We are repelled, along with Snowden, as we see his idealism and patriotic purpose mocked by the cynical use of cyber-technology, including his own programs, on the part of the government agencies he works for in a series of exotic international venues — Hong Kong, Geneva, Hawaii, Tokyo among them. Stone makes the most of these locales — almost in the travelogue sense of a Bond or Jason Bourne saga — and he manages to endow his bespectacled Everyman protagonist with some of that cachet as well.

An early scene involves a Turkish banker whom Snowden, armed by the CIA with a false name and a fabricated identity, has been urged to cultivate in Hong Kong — not for purposes of national security, as it turns out, but to hook into the financial assets of the banker, who is basically blackmailed after illegal snooping discovers that his son, who is moved thereby to attempt suicide, is an illegal resident and liable for deportation.

More disillusionment comes when Snowden views first-hand the carnage and collateral damage resulting from drone strikes that may or may not be targeting actual malefactors. But the ultimate epiphany is Snowden’s realization that the NSA has arrogated to itself the right to obtain access via cyber-snooping to the emails, telephone records, and innermost privacies of every citizen everywhere.

All of these professional dilemmas, meanwhile, are made to parallel Snowden’s personal drama with girl friend Lindsay Mills, a model and dancer whose political liberalism and emancipated personal credo (her provocative pictorials are getting hits a-plenty online), are juiced, in Woodley’s portrayal, with a soupcon of Girl Next Door. For Gordon-Levirtt’s Snowden, she manages to suggest both the Normalcy principle and Gatsby's green light, both of which beckon him away from the tawdriness (and secrecy) of his professional life.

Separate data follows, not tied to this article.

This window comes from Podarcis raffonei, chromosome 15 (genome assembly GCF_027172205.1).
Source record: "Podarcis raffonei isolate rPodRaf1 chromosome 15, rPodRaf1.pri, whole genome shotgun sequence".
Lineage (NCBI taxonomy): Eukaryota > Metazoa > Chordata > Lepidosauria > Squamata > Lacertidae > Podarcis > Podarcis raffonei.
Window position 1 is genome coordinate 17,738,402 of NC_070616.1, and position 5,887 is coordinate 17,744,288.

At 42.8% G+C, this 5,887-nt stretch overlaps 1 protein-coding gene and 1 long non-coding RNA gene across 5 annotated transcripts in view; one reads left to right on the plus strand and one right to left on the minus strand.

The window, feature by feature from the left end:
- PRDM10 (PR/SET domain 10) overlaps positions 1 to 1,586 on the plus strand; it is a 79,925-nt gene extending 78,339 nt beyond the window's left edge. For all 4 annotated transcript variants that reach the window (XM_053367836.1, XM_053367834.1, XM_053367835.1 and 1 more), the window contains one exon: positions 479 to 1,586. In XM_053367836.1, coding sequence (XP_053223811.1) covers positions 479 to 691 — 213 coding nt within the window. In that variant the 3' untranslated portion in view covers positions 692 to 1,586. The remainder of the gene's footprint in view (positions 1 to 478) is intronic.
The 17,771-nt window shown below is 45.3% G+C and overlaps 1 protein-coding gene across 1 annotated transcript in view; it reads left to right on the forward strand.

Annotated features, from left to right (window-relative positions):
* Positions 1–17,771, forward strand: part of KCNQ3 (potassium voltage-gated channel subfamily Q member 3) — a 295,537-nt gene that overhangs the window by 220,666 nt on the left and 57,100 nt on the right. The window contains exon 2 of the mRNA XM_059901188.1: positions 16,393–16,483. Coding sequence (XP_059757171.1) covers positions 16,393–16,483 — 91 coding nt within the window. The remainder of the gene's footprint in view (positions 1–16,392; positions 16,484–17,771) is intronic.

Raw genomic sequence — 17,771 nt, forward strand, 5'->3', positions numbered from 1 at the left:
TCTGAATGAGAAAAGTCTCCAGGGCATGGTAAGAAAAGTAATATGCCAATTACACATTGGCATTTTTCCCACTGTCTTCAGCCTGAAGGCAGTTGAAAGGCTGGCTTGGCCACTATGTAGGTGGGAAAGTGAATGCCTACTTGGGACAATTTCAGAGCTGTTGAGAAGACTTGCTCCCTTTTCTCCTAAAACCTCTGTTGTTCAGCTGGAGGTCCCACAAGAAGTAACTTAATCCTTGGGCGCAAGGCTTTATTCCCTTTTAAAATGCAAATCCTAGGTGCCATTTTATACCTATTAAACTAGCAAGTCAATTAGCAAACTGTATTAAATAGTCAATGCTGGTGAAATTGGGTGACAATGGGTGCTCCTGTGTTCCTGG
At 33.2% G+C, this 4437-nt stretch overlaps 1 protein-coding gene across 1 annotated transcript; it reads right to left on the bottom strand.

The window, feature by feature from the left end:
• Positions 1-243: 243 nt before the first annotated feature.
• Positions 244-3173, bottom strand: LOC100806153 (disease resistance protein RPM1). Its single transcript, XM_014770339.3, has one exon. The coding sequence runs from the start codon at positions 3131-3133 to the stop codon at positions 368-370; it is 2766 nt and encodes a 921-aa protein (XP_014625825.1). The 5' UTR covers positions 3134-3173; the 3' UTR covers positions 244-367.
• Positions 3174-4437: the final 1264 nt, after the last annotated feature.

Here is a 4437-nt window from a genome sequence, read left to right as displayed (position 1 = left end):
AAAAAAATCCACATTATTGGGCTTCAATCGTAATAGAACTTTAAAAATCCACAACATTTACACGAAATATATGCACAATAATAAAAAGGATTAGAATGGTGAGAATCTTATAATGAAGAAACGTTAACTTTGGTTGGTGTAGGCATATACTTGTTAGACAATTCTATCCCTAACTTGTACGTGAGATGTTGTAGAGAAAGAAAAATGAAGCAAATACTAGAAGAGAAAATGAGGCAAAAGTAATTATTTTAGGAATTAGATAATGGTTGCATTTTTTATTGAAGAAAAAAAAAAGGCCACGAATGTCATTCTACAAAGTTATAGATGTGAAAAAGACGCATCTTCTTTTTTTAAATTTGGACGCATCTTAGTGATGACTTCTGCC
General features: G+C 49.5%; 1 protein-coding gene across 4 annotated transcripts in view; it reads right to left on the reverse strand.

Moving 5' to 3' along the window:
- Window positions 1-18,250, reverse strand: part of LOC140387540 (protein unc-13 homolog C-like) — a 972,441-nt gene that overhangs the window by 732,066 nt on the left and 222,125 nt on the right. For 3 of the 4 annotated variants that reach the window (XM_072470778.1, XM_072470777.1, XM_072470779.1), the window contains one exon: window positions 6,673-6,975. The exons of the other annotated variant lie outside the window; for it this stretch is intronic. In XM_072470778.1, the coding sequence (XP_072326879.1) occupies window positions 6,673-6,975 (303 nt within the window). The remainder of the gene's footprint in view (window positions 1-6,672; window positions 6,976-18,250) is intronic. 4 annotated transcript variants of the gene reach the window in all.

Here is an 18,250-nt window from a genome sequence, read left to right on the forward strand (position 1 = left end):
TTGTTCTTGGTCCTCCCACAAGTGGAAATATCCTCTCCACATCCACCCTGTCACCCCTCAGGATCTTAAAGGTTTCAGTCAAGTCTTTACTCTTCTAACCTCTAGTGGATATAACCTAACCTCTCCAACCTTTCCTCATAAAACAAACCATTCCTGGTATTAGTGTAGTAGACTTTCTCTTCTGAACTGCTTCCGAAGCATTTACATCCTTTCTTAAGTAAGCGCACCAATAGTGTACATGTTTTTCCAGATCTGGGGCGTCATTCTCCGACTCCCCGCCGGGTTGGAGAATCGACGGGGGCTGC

Regardless of how much poetic license might have gone into the effort, Stone has succeeded, at minimum, in rescuing his protagonist from the political-science abstraction of Edward Snowden Whistleblower and presenting him as Real Dude Ed Snowden, the possessor of both an accessible and likeable personality and an eloquence worthy of the issue he has come to represent.

Gordon-Levitt certainly succeeds in that respect, but the real coup de grace was delivered by Snowden himself, who, during the live chat of Wednesday night’s post-screening simulcast, was asked his reaction to seeing himself portrayed on film, private life and all. With evident sincerity, coupled with a sheep-eating grin and bona fide spontaneous blush, Snowden allowed as how he was a little bit embarrassed at being outed as “the world’s worst boy friend.”

That bit of self-deprecating charm was followed, moments later, by his serious answer to the question of why it is that, in this age of terrorism and international tension, it is important to safeguard a sense of privacy. For someone to suggest that governmental scrutiny is no problem for “those have nothing to hide,” is equivalent, said Snowden, to saying that free speech is unimportant only if “you have nothing to say.”

Face it: Oliver Stone is both a filmmaker and propagandist, and his movie is undeniably ex parte, but it is indisputable as well that both Ed Snowden and the eponymous film bearing his name have something to say.

And, even as arguments rage as to whether Snowden, still in danger of prosecution for espionage, deserves a pardon or, conversely, a prison, it is also indisputable that his actions have forced Congress belatedly to act, placing reasonable limitations on the NSA’s previously unbounded ability to invade the personal sphere of ordinary American citizens.